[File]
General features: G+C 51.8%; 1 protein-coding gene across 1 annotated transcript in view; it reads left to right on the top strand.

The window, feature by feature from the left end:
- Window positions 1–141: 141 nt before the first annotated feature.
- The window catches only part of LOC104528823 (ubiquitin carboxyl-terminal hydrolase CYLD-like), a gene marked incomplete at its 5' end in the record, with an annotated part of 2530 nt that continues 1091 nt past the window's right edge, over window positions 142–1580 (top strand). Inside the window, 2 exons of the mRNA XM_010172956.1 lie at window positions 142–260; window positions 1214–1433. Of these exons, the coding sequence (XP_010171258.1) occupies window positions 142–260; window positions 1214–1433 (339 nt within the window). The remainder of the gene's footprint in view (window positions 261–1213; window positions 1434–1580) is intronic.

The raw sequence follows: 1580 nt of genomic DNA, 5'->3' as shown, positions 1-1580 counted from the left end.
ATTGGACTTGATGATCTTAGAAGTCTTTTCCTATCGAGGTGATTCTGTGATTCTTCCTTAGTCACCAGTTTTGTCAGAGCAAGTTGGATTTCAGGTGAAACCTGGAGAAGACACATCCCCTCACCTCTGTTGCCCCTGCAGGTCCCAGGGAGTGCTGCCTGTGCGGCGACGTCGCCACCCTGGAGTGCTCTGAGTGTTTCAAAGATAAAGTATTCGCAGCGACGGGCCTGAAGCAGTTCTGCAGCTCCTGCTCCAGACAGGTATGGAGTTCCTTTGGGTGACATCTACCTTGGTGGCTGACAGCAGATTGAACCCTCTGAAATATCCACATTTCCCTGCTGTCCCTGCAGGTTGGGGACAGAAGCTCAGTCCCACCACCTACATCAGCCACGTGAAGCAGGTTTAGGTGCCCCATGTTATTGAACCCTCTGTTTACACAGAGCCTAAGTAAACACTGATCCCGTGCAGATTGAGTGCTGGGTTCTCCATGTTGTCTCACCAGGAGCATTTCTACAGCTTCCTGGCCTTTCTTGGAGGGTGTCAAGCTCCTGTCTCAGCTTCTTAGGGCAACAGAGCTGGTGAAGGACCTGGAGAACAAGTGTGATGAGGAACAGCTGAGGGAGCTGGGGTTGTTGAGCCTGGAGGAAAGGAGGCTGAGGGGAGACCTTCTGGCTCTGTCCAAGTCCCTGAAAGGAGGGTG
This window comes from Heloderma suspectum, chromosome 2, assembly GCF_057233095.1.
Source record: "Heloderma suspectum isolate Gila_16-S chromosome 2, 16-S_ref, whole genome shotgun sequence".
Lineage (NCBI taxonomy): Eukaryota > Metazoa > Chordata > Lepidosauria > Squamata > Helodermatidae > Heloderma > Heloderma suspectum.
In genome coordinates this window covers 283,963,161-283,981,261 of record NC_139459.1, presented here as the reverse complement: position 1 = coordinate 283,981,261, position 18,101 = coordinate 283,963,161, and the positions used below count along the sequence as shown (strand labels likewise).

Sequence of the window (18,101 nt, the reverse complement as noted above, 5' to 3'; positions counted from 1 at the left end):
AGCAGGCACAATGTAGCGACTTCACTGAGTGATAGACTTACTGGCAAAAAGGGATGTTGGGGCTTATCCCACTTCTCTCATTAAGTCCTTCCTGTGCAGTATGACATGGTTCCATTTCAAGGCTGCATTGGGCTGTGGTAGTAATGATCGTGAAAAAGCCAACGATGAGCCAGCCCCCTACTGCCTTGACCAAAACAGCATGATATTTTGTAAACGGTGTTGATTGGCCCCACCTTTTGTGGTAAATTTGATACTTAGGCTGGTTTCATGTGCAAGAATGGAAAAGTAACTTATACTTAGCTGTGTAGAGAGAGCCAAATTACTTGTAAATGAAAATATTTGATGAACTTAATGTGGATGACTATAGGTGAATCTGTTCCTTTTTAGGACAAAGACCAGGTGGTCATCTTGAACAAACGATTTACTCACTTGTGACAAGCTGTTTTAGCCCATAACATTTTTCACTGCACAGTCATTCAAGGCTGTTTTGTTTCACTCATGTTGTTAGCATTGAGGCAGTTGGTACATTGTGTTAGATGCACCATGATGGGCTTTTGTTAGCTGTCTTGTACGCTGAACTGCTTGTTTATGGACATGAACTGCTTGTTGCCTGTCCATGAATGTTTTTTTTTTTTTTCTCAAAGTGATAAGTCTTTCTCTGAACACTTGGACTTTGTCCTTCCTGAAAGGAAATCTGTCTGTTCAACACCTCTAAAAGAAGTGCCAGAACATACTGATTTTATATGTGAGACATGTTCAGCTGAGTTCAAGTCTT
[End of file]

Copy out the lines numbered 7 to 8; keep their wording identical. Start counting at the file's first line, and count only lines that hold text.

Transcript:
This window comes from Heloderma suspectum, chromosome 2, assembly GCF_057233095.1.
Source record: "Heloderma suspectum isolate Gila_16-S chromosome 2, 16-S_ref, whole genome shotgun sequence".